Stats for the adventure are given for Rolemaster FRP and HARP.
Hunting Season is an adventure for Spacemaster. It is a rescue mission designed to be played by a basic privateer crew. While it is a rather straight-forward rescue there are many opportunities for the players to go their own way to success. The story is not strictly scripted so the GM has to be able to think on his feet. However, this leaves plenty of room for PC ingenuity. All the relevant encounters are described and the NPCs are statted for Spacemaster.
My complaint lies with the included map. It shows a large overhead view of the area, but there are no detailed maps. It would be nice to have maps of the buildings located on the larger map. Inevitably, there is going to be activity in and around the compound where the prisoners are. And while any GM can throw together a basic building it would have been nice to have some layouts.
Rose Petals and Snow Lions is a Shadow World adventure set in a city northeastern Jaiman. It is specifically geared to be played in the Shadow World setting and I think difficult to adapt to another setting. However, adapting to another game system just requires replacing the stats, which are included for Rolemaster Classic and Rolemaster FRP.
The best summary I can give is that the PCs are needed to solve murder mystery. The murder though is part of a complicated political intrigue so I won’t butcher the plot by trying to give details. Amthor, as usual, has included plenty of setting details for his Shadow World (and notes where details are missing but will be coming in later books). Relevant location and personality descriptions are given and most possibilities are accounted for. A street map is provided for the areas involved in the mystery and an overview map of the city that will give you the general layout in case the PCs stray.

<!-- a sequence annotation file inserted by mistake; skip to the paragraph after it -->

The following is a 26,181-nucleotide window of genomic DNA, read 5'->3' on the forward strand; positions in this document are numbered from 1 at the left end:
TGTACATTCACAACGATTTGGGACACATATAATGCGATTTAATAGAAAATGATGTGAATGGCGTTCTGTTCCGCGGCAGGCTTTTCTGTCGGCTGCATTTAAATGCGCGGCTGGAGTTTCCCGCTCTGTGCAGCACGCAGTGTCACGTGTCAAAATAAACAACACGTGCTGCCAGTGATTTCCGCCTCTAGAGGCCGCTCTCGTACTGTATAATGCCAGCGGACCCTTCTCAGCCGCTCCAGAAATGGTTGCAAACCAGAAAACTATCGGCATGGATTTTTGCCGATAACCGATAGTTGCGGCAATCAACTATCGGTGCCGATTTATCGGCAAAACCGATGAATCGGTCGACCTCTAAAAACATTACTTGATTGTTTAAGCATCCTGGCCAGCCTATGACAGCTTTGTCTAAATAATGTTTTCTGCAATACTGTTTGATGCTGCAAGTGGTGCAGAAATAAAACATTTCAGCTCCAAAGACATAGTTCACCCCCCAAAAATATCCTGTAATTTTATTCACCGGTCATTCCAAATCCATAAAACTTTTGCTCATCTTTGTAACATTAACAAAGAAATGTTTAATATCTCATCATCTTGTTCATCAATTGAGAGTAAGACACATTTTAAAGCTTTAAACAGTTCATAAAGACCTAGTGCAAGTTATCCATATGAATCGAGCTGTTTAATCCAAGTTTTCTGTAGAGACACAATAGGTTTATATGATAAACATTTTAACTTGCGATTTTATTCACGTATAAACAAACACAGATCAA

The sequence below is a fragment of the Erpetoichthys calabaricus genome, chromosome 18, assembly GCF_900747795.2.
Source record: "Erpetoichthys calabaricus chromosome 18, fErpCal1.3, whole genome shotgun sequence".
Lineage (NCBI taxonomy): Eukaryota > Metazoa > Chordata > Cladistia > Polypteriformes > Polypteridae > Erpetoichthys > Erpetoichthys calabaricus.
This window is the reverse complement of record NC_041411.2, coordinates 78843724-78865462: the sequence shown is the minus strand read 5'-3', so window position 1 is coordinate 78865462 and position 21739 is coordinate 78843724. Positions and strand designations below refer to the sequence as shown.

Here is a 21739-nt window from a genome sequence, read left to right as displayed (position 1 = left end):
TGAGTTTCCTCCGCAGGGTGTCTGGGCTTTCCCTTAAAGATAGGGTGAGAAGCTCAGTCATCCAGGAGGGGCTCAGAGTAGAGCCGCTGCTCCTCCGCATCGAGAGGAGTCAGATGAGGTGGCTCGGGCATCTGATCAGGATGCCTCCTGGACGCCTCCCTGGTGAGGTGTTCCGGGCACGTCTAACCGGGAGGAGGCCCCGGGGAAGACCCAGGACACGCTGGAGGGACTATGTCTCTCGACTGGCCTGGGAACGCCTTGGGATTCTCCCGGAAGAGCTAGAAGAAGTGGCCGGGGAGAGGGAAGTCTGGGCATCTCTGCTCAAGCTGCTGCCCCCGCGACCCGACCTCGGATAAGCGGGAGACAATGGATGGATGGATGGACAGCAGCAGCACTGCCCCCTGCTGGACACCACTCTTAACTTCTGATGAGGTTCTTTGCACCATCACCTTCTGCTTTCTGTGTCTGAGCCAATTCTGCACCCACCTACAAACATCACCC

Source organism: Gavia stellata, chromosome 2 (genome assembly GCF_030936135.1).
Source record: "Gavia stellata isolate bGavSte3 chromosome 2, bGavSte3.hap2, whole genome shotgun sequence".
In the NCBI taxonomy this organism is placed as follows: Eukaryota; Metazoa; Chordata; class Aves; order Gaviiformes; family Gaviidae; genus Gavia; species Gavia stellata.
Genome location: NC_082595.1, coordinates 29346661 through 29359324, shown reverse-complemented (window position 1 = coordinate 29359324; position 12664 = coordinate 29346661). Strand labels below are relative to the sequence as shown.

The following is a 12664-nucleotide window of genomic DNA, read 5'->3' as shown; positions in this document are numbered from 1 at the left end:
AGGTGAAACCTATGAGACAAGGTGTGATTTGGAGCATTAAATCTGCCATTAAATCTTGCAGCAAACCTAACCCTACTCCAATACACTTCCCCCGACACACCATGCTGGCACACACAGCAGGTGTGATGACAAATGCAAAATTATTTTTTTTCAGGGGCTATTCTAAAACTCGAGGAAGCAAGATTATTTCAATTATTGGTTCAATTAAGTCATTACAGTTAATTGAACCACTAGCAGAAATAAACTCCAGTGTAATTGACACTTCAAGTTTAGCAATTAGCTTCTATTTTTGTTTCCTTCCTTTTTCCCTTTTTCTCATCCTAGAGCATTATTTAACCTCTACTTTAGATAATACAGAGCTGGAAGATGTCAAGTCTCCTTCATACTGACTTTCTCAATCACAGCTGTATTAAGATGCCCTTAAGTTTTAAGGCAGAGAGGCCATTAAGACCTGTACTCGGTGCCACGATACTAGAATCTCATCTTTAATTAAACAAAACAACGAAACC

As I have noted previously, dialog boxes are not provided if you are used to that format. However, the disposition and relevant conversation topics for the NPCs are given so that GM can decide how to carry on the conversation.
Formatting and Art:
Most of the art is what I call fantasy clip art. It looks like it was cut and pasted from some public domain art pieces. But, this is to be expected in most gaming products made on a tight budget. I counted 5 new pieces of art by Rick Hansen. Some of them I liked and some I thought he could have done better (since I have seen him do better in other works). For example, I really like the cover on Selkie’s Secret. I think the translucent dress, blowing hair and gentle collarbones are done nicely. Other the other hand I think the werewolf on the cover should be saying “I knocked off his head. Ha Cha Cha.” I am not sure what he was going for there.
As for the formatting, there is a large header area that I think could be put to better use my spreading out the text. The text can feel cramped and dense sometimes and with a reduced head banner. Also, though I am not sure how feasible it is, it would be nice if the font varied a little between adventures or within the adventure to fit the scene.